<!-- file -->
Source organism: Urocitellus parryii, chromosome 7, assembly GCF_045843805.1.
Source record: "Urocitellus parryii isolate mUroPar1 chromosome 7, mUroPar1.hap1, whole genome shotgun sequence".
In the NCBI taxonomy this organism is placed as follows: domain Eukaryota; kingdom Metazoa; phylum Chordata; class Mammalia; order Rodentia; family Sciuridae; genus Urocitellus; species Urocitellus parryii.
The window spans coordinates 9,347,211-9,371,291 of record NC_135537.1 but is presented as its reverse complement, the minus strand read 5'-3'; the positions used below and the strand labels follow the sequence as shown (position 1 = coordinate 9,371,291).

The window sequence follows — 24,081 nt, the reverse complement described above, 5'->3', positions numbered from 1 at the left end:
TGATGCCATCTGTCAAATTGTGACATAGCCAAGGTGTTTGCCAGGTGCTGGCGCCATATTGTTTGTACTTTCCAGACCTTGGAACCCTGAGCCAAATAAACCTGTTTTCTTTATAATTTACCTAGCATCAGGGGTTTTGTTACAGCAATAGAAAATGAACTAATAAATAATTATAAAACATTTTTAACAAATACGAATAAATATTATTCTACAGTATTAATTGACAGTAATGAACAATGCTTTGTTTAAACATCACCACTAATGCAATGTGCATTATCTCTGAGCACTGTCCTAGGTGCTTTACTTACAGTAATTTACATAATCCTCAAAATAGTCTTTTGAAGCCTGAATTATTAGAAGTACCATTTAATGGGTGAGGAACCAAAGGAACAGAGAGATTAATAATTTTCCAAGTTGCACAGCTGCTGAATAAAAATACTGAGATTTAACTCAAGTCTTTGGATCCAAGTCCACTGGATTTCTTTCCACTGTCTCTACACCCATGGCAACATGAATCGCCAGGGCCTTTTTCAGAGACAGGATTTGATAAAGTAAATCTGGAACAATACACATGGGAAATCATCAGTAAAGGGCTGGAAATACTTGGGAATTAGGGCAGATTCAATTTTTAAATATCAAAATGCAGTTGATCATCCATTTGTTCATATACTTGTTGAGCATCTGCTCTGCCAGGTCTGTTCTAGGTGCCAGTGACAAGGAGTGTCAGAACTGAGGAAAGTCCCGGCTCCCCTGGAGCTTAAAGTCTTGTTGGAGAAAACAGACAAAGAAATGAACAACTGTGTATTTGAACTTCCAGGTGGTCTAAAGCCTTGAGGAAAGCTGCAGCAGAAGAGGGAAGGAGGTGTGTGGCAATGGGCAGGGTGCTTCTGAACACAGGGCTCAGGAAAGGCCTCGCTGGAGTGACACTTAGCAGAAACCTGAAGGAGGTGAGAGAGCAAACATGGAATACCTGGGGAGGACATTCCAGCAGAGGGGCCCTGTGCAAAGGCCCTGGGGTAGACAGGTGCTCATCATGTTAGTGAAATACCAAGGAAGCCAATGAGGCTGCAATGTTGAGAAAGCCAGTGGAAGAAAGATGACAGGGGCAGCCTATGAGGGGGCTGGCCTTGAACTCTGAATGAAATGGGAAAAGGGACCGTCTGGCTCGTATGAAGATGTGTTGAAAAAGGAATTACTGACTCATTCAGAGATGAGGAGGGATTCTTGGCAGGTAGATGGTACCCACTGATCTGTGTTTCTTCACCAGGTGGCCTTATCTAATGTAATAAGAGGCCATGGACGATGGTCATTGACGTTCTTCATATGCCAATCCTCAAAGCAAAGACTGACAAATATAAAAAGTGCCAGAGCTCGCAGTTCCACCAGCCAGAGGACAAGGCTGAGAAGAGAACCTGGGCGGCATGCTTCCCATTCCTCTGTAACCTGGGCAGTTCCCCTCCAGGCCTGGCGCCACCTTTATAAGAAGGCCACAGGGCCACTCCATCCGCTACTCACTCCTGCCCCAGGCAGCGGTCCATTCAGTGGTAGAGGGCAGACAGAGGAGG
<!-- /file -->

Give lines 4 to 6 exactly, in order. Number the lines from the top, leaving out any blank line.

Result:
The window spans coordinates 9,347,211-9,371,291 of record NC_135537.1 but is presented as its reverse complement, the minus strand read 5'-3'; the positions used below and the strand labels follow the sequence as shown (position 1 = coordinate 9,371,291).

The window sequence follows — 24,081 nt, the reverse complement described above, 5'->3', positions numbered from 1 at the left end:
TGATGCCATCTGTCAAATTGTGACATAGCCAAGGTGTTTGCCAGGTGCTGGCGCCATATTGTTTGTACTTTCCAGACCTTGGAACCCTGAGCCAAATAAACCTGTTTTCTTTATAATTTACCTAGCATCAGGGGTTTTGTTACAGCAATAGAAAATGAACTAATAAATAATTATAAAACATTTTTAACAAATACGAATAAATATTATTCTACAGTATTAATTGACAGTAATGAACAATGCTTTGTTTAAACATCACCACTAATGCAATGTGCATTATCTCTGAGCACTGTCCTAGGTGCTTTACTTACAGTAATTTACATAATCCTCAAAATAGTCTTTTGAAGCCTGAATTATTAGAAGTACCATTTAATGGGTGAGGAACCAAAGGAACAGAGAGATTAATAATTTTCCAAGTTGCACAGCTGCTGAATAAAAATACTGAGATTTAACTCAAGTCTTTGGATCCAAGTCCACTGGATTTCTTTCCACTGTCTCTACACCCATGGCAACATGAATCGCCAGGGCCTTTTTCAGAGACAGGATTTGATAAAGTAAATCTGGAACAATACACATGGGAAATCATCAGTAAAGGGCTGGAAATACTTGGGAATTAGGGCAGATTCAATTTTTAAATATCAAAATGCAGTTGATCATCCATTTGTTCATATACTTGTTGAGCATCTGCTCTGCCAGGTCTGTTCTAGGTGCCAGTGACAAGGAGTGTCAGAACTGAGGAAAGTCCCGGCTCCCCTGGAGCTTAAAGTCTTGTTGGAGAAAACAGACAAAGAAATGAACAACTGTGTATTTGAACTTCCAGGTGGTCTAAAGCCTTGAGGAAAGCTGCAGCAGAAGAGGGAAGGAGGTGTGTGGCAATGGGCAGGGTGCTTCTGAACACAGGGCTCAGGAAAGGCCTCGCTGGAGTGACACTTAGCAGAAACCTGAAGGAGGTGAGAGAGCAAACATGGAATACCTGGGGAGGACATTCCAGCAGAGGGGCCCTGTGCAAAGGCCCTGGGGTAGACAGGTGCTCATCATGTTAGTGAAATACCAAGGAAGCCAATGAGGCTGCAATGTTGAGAAAGCCAGTGGAAGAAAGATGACAGGGGCAGCCTATGAGGGGGCTGGCCTTGAACTCTGAATGAAATGGGAAAAGGGACCGTCTGGCTCGTATGAAGATGTGTTGAAAAAGGAATTACTGACTCATTCAGAGATGAGGAGGGATTCTTGGCAGGTAGATGGTACCCACTGATCTGTGTTTCTTCACCAGGTGGCCTTATCTAATGTAATAAGAGGCCATGGACGATGGTCATTGACGTTCTTCATATGCCAATCCTCAAAGCAAAGACTGACAAATATAAAAAGTGCCAGAGCTCGCAGTTCCACCAGCCAGAGGACAAGGCTGAGAAGAGAACCTGGGCGGCATGCTTCCCATTCCTCTGTAACCTGGGCAGTTCCCCTCCAGGCCTGGCGCCACCTTTATAAGAAGGCCACAGGGCCACTCCATCCGCTACTCACTCCTGCCCCAGGCAGCGGTCCATTCAGTGGTAGAGGGCAGACAGAGGAGG